Database management is the process to manage information that is essential to the business operations of an organization. It involves storing data and distribution to application programs and users making changes as needed as well as monitoring changes to the data and preventing it from becoming corrupted by unexpected failures. It is a part of the overall informational infrastructure of a company that supports decision making in corporate growth, as well as compliance with laws like the GDPR and California Consumer Privacy Act.

The first database systems were created in the 1960s by Charles Bachman, IBM and others. They evolved into information management systems (IMS) which made it possible to store and retrieve large amounts information for a range of uses, from calculating inventory to supporting complicated financial accounting and human resources functions.

A database consists of a set of tables that store data in accordance with a specific pattern, for example, one-to-many relationships. It makes use of primary keys to identify records and allow cross-references between tables. Each table has a set of fields, also known as attributes, that represent facts about the entities that comprise the data. Relational models, developed by E. F. “TedCodd Codd in the 1970s at IBM, are the most well-known database type in the present. This design is based on normalizing data to make it easier to use. It also makes it simpler to update data since it eliminates the need to change different sections of the database.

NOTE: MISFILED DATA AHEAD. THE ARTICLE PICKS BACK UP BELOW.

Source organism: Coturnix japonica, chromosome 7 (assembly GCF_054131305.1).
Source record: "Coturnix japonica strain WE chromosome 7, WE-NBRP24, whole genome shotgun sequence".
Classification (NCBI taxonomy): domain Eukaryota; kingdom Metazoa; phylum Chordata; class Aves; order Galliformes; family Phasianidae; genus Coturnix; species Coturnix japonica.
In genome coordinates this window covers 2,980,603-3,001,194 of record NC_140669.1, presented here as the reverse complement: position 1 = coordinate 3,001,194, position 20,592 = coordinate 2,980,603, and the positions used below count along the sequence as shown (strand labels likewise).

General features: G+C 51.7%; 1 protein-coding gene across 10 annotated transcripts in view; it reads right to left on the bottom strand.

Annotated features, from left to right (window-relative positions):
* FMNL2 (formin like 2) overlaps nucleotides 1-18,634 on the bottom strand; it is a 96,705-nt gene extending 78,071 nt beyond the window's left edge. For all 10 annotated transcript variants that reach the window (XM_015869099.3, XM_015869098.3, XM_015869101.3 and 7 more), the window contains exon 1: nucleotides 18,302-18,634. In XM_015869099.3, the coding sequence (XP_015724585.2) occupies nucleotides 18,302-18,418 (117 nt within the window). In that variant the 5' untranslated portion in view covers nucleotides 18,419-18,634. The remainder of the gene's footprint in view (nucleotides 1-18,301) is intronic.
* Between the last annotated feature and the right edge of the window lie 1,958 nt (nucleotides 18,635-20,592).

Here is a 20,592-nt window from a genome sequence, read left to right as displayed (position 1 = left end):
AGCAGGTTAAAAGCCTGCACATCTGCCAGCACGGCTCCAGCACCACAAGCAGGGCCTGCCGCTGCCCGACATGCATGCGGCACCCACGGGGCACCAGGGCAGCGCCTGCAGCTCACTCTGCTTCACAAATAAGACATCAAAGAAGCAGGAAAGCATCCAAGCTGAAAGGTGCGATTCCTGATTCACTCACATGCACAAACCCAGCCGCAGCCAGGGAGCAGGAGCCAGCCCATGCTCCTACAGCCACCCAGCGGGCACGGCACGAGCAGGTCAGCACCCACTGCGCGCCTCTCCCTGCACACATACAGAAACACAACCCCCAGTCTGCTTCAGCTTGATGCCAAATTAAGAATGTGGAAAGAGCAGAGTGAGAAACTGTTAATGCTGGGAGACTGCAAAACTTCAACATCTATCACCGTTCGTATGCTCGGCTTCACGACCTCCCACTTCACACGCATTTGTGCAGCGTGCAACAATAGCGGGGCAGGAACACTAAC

Most DBMSs can support different types of databases by offering different levels of external and internal organization. The internal level addresses costs, scalability, and other operational issues like the design of the database’s physical storage. The external level focuses on how the database appears in user interfaces and other applications. It may include a mix of different external views based on different data models. It could include virtual tables that are calculated using generic data to enhance the performance.